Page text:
Refurbishing homes to become Green Homes will cause a skills shortage in the UK
What are we doing about this in Australia? Will it add to the existing shortage of skilled workers in the construction industry?
Retrofitting and refurbishing buildings to the extent necessary to meet government energy efficiency targets requires an additional 350,000 skilled construction workers in Britain by 2028. They are going to need more gas fitters, glaziers, insulation specialists and, most of all, more project managers if we want the built environment to become carbon neutral.
The Construction Industry Training Board (CITB) has modelled the skills profile of the workforce needed to deliver ‘net zero’ using data from the Climate Change Committee (CCC). This shows that by 2028 additional decarbonisation work will have created the demand for 86,000 construction project managers, 33,000 building envelope specialists and 59,000 plumbers and HVAC specialists.
These will need to be found through a mix of new skilled jobs, increased efficiencies in existing roles, and innovation. That’s the key finding of Building Skills for Net Zero, published by the CITB today (15 March 2021).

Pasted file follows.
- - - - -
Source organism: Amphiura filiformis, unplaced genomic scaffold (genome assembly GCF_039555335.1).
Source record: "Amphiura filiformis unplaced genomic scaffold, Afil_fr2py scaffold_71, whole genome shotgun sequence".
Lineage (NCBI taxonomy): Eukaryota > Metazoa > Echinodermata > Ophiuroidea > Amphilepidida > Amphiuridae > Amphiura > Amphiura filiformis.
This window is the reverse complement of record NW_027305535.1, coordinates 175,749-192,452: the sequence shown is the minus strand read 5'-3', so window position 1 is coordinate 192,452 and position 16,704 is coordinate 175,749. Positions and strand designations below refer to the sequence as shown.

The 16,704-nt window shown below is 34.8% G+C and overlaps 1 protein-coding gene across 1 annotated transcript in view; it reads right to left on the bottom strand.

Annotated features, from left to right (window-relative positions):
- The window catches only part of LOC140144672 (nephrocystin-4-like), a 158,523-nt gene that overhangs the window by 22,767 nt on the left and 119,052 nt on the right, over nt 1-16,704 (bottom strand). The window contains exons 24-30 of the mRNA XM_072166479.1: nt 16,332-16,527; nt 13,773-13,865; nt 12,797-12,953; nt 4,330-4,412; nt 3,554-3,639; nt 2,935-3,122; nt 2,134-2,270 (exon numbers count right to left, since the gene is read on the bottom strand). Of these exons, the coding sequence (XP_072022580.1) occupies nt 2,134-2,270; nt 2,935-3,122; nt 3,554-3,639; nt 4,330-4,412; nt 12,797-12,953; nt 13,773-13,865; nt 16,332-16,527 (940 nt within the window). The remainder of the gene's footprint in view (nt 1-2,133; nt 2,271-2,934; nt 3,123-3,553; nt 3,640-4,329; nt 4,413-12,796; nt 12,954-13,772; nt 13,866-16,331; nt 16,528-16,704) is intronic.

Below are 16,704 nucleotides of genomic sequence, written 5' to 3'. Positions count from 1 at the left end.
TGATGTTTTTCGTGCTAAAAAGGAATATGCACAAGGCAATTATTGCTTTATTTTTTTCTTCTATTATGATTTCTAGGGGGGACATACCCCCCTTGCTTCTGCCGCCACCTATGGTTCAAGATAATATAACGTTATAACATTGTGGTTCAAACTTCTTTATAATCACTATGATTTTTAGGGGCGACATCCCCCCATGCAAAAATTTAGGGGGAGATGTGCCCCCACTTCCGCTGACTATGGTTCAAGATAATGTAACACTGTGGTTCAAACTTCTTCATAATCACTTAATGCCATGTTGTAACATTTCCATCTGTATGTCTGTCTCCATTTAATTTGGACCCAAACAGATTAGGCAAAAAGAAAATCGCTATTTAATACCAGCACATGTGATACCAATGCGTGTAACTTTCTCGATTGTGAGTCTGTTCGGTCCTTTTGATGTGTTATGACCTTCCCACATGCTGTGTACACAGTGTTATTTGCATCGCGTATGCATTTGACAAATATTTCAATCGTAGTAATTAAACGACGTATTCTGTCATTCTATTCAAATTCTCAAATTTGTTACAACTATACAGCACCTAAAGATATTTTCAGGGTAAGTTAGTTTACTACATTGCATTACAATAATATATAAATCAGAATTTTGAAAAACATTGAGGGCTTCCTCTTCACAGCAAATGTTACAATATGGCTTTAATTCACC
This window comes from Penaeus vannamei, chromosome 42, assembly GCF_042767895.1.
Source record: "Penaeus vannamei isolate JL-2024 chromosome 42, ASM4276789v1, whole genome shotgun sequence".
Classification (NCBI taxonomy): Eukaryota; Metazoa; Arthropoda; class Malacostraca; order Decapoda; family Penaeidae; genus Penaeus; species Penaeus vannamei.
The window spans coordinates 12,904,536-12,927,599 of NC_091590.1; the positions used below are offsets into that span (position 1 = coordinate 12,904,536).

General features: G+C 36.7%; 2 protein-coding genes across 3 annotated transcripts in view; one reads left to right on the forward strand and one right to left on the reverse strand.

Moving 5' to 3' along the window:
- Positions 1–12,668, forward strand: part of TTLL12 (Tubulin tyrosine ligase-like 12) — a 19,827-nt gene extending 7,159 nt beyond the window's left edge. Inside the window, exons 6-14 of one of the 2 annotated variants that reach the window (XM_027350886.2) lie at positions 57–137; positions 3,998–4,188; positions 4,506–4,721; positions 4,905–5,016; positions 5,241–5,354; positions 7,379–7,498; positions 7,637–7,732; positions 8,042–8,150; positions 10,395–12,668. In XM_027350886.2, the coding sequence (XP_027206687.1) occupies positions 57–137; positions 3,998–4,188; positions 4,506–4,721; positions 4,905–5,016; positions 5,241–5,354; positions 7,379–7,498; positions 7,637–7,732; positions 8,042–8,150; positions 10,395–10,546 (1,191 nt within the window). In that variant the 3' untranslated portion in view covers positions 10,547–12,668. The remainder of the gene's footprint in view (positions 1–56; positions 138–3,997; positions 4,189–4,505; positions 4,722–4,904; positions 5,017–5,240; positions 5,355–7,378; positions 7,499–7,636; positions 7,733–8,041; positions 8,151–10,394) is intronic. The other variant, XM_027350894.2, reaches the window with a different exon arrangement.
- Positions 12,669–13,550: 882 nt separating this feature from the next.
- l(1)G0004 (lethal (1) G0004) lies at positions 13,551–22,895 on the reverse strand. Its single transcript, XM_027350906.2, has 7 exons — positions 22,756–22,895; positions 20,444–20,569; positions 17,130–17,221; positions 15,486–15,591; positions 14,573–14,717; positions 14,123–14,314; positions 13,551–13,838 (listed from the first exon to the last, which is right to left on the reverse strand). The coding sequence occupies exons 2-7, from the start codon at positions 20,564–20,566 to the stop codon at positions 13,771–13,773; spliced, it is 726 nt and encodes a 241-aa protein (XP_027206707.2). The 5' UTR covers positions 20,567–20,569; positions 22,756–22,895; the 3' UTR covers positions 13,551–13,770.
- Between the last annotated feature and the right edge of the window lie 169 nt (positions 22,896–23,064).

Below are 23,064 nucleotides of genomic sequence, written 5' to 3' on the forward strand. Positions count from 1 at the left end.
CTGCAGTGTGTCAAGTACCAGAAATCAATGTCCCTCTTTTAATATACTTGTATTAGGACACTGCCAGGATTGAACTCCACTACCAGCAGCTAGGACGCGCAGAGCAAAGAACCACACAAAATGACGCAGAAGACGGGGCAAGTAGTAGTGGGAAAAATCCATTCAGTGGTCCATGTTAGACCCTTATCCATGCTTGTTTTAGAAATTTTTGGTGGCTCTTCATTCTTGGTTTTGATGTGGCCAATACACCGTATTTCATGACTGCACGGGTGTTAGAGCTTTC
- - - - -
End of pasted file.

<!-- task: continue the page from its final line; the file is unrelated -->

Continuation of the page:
UK construction contributes approximately 40% of the UK’s emissions, according to the UK Green Building Council (UKGBC). Reducing this to zero is not yet being considered, but there is a target to reduce it to net zero by minimising carbon emissions and then putting money into carbon offsetting schemes, such as tree planting. Putting offsetting schemes in the eco ledger of the construction industry, will enable construction to claim to be net zero, regardless of how close to, or far from, zero it actually gets.
However, the drive for a cleaner, greener construction presents big opportunities to make the industry more attractive to new recruits and upskill the existing workforce, the CITB says.